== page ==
sábado, 22 de noviembre de 2014

Anee Akiko Meyers THE AMERICAN MASTERS Barber - Corigliano - Bates

While I have written many program notes for my own CDs, this is the first time that I have done so for other composers.
There is a reason I agreed so readily to do it this time: Both composers have shared the intimate quality of mentorship with me – Samuel Barber was my mentor, and I was Mason Bates’s mentor. That sense of connection extends to the artists heard here: Anne commissioned both the concerto and lullaby from Mason and me, and Leonard Slatkin, a close friend of mine, has championed all three composers on this disc. Three generations of friendship and shared ideas are captured in this recording.
I met Samuel Barber in the 1960s after sending him my setting for chorus and orchestra of Dylan Thomas’s Fern Hill. He sent it on to his publisher, G. Schirmer, with a recommendation to publish it, and they agreed. I asked Hans W. Heinsheimer, at the time the famous head of publications at Schirmer, if I could meet Barber, and he arranged for me to see him. At the meeting, Barber gave me some important criticisms of my work, in addition to a lot of encouragement, and this occasion began a mentorship that lasted through the rest of his lifetime. I would show him my work, and he always had something important to say about it. As I developed and grew older, our relationship also grew into a deep friendship that lasted until his death in 1981.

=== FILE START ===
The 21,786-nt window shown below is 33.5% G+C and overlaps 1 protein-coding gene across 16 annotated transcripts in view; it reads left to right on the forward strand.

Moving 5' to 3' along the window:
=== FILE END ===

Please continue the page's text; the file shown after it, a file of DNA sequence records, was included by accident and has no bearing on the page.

I met Mason Bates, then a Juilliard student, when he brashly interrupted a dinner party I was giving. While my guests stayed in the dining room, he explained that although he knew my studio was full, he had to study with me. I made an exception and took him on as an extra student, both because I had heard his music and felt he had enormous potential, and because of his conviction that working with me would help him. We worked together for several years, and after graduating, he went off into the world and has established a considerable reputation. Mason and I have become colleagues and friends, and even now, he often speaks to me about works he is immersed in. So the mentorship (and friendship) continues… (John Corigliano)

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